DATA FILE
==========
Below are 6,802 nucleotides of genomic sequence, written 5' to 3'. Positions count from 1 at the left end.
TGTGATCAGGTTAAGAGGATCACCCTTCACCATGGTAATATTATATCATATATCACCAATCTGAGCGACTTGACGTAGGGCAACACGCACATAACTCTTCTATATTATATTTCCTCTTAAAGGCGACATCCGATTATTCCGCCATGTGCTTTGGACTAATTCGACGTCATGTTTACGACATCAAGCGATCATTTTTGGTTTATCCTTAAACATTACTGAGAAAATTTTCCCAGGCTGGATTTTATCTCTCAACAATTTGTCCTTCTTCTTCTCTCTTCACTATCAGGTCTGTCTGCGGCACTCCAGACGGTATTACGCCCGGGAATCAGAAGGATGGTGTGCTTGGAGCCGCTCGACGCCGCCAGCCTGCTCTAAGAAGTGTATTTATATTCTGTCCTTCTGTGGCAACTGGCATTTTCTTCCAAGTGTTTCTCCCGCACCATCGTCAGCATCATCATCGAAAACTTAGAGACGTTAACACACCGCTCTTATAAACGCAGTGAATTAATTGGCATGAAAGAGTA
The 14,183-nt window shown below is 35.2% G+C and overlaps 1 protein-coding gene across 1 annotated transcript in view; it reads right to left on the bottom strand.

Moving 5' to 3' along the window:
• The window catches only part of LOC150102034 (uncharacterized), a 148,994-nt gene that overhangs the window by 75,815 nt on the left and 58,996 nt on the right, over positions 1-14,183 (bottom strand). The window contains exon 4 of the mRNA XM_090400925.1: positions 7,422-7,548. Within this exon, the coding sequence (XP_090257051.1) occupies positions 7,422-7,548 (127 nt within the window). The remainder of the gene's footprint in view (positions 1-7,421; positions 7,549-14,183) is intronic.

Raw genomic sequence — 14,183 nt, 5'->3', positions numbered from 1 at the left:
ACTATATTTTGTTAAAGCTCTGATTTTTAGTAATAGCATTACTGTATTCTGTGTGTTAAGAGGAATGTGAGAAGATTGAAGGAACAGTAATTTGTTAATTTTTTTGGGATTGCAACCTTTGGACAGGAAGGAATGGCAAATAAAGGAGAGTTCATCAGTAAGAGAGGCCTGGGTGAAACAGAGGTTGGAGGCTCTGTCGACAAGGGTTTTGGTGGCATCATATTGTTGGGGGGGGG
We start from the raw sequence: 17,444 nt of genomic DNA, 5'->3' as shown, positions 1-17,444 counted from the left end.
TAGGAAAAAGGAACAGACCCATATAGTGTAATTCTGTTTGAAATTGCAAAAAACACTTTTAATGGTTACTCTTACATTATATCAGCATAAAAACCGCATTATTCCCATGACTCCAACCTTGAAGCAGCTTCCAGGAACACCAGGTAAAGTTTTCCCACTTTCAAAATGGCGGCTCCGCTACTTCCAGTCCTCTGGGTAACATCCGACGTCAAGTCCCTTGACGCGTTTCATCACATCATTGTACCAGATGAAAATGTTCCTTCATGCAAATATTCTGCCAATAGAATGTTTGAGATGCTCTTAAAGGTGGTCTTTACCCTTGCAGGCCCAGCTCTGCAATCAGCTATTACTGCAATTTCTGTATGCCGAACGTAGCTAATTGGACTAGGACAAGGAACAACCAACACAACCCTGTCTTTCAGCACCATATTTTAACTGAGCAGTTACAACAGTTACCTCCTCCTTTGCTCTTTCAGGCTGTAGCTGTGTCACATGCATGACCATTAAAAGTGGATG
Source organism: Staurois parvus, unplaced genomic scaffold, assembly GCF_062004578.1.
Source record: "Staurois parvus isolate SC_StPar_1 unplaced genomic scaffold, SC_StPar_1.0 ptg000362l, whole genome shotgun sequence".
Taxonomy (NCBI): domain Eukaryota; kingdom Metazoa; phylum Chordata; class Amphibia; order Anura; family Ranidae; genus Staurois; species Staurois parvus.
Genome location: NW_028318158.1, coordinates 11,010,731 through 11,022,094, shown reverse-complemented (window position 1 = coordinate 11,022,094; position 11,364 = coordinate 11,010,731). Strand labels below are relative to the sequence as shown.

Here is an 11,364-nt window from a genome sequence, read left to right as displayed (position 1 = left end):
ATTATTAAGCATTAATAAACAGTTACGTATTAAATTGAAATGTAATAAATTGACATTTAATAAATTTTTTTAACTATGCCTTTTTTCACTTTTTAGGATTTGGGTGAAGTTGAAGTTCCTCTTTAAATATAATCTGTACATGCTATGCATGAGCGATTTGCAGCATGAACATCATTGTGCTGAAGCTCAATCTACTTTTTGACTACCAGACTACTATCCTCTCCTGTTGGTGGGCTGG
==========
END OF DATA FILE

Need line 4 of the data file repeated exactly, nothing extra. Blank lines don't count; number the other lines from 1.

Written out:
Moving 5' to 3' along the window: